It’s a strange world. Europeans are changing their already small cars for tiny ones. Manufacturers fall over themselves building ever smaller and cheaper cars. In the USA, small cars are suddenly big. Ford’s analyst George Pipas says that this year, small cars accounted for 21 percent of all U.S. vehicle sales. By 2013, Pipas predicts that compact cars, subcompact cars and crossover vehicles built off small car platforms will account for 36 percent of total new vehicle sales in the United States. Car executives that still have a job bemoan the times where big cars meant big profits.
A new frugality is rampant on the globe. Makers of luxo-barges, such as BMW and Mercedes are in big doo-doo.
They would be in much deeper excrement, would it not be for – China. For November, Mercedes, Audi, and BMW all reported huge increases in car sales to China. Mercedes-Benz said it posted record sales in China. China has become the fourth-largest market for Mercedes. A total of 8,700 passenger cars were delivered in China in November, nearly three times the number sold in the same month a year ago. Sales of Mercedes-Benz vehicles to other former poorhouses are up also: Up 81 percent in Brazil, up 25 percent in India.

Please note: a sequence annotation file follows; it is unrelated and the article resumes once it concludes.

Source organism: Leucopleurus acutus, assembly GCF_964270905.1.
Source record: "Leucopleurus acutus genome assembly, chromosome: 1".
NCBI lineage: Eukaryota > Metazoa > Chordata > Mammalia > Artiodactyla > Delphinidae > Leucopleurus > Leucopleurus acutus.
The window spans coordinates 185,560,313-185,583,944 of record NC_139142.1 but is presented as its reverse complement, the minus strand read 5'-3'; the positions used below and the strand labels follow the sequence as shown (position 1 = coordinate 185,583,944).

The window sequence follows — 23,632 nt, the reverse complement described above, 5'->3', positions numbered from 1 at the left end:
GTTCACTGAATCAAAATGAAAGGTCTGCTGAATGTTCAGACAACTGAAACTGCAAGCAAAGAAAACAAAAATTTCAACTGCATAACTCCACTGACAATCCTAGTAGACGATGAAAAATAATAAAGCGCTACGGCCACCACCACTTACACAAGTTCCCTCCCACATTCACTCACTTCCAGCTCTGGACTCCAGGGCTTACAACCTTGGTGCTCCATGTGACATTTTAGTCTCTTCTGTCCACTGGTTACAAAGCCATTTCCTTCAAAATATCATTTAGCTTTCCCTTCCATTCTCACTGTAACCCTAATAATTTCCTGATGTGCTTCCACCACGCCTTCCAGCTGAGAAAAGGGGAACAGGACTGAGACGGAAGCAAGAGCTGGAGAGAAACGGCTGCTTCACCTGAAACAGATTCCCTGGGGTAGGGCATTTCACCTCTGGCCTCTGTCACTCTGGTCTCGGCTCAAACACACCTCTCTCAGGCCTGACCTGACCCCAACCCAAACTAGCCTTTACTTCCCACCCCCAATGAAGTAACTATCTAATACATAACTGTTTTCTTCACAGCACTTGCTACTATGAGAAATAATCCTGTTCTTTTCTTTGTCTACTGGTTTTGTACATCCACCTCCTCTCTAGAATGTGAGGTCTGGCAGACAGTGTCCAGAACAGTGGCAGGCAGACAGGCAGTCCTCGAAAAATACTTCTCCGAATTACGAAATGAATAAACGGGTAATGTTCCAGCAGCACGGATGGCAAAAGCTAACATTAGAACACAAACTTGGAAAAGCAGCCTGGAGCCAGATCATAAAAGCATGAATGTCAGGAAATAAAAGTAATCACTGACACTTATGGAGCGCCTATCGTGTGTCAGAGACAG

Audi sales in China more than doubled to 16,503 cars in November. Audi thinks, China will pass Germany as its largest market within two or three years. In November, BMW sold 8,470 cars in the Middle Kingdom, up 40 percent.
BMW and Mercedes are moving more production to China. BMW is building a second plant with the Chinese joint venture partner Brilliance. Daimler also announced that they will triple their Chinese capacity.
Yale Zhang, a senior Shanghai-based analyst with U.S. consulting firm CSM Worldwide, said to the Wall Street Journal he expects China’s premium-car segment to grow 26 percent to 315,000 vehicles next year.